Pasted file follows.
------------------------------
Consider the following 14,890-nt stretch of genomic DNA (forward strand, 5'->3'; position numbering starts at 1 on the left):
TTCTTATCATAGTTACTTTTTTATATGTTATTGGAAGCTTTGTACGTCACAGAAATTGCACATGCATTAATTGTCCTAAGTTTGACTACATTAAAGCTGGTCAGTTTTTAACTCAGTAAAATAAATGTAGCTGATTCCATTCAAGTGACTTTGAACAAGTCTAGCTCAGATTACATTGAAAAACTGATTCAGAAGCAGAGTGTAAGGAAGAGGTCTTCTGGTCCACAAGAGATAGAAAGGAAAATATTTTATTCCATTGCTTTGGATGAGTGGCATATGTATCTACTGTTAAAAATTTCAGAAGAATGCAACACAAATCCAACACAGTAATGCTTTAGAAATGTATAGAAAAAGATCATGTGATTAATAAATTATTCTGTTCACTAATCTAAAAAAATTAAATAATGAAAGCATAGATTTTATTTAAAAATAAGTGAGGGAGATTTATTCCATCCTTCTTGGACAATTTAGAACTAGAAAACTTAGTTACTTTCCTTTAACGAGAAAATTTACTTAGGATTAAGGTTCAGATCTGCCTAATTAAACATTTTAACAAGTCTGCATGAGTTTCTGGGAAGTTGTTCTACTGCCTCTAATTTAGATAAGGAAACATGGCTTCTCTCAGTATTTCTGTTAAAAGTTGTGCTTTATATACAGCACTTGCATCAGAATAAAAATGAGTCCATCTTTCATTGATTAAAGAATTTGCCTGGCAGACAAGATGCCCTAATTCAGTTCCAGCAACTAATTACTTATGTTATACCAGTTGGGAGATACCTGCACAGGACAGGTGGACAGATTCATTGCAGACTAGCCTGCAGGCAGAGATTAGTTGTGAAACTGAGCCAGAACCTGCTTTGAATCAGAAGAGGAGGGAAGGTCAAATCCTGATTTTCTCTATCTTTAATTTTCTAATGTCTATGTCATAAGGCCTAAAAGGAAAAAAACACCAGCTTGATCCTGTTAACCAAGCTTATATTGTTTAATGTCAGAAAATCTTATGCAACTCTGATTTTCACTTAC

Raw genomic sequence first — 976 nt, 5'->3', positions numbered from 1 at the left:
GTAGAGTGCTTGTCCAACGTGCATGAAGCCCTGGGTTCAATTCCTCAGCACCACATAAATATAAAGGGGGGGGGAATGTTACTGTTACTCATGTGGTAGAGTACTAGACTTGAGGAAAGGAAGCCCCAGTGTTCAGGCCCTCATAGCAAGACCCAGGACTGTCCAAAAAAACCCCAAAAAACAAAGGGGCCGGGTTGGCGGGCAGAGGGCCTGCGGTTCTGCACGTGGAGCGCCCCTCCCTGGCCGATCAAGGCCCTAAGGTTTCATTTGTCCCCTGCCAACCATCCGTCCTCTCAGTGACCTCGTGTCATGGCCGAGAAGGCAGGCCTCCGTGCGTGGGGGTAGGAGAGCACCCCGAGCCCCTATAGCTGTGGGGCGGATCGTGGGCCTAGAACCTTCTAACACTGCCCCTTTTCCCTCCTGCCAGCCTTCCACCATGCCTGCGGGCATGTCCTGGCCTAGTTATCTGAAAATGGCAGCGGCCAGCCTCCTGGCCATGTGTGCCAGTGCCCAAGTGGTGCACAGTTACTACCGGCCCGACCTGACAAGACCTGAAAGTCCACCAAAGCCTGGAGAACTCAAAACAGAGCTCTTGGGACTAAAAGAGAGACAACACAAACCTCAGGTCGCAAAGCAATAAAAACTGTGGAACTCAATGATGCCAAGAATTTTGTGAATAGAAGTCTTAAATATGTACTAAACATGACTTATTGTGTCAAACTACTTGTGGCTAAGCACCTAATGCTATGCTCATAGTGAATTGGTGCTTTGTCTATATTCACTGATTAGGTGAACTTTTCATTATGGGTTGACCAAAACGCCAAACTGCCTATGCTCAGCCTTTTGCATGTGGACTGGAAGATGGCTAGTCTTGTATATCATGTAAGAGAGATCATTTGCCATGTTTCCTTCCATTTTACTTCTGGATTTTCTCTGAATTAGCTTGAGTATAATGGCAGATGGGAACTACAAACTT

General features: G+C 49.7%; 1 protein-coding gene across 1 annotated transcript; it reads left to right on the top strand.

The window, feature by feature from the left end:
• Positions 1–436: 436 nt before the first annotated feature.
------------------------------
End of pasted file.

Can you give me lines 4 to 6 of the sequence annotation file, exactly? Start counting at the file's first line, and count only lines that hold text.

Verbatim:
GTAGAGTGCTTGTCCAACGTGCATGAAGCCCTGGGTTCAATTCCTCAGCACCACATAAATATAAAGGGGGGGGGAATGTTACTGTTACTCATGTGGTAGAGTACTAGACTTGAGGAAAGGAAGCCCCAGTGTTCAGGCCCTCATAGCAAGACCCAGGACTGTCCAAAAAAACCCCAAAAAACAAAGGGGCCGGGTTGGCGGGCAGAGGGCCTGCGGTTCTGCACGTGGAGCGCCCCTCCCTGGCCGATCAAGGCCCTAAGGTTTCATTTGTCCCCTGCCAACCATCCGTCCTCTCAGTGACCTCGTGTCATGGCCGAGAAGGCAGGCCTCCGTGCGTGGGGGTAGGAGAGCACCCCGAGCCCCTATAGCTGTGGGGCGGATCGTGGGCCTAGAACCTTCTAACACTGCCCCTTTTCCCTCCTGCCAGCCTTCCACCATGCCTGCGGGCATGTCCTGGCCTAGTTATCTGAAAATGGCAGCGGCCAGCCTCCTGGCCATGTGTGCCAGTGCCCAAGTGGTGCACAGTTACTACCGGCCCGACCTGACAAGACCTGAAAGTCCACCAAAGCCTGGAGAACTCAAAACAGAGCTCTTGGGACTAAAAGAGAGACAACACAAACCTCAGGTCGCAAAGCAATAAAAACTGTGGAACTCAATGATGCCAAGAATTTTGTGAATAGAAGTCTTAAATATGTACTAAACATGACTTATTGTGTCAAACTACTTGTGGCTAAGCACCTAATGCTATGCTCATAGTGAATTGGTGCTTTGTCTATATTCACTGATTAGGTGAACTTTTCATTATGGGTTGACCAAAACGCCAAACTGCCTATGCTCAGCCTTTTGCATGTGGACTGGAAGATGGCTAGTCTTGTATATCATGTAAGAGAGATCATTTGCCATGTTTCCTTCCATTTTACTTCTGGATTTTCTCTGAATTAGCTTGAGTATAATGGCAGATGGGAACTACAAACTT

General features: G+C 49.7%; 1 protein-coding gene across 1 annotated transcript; it reads left to right on the top strand.

The window, feature by feature from the left end: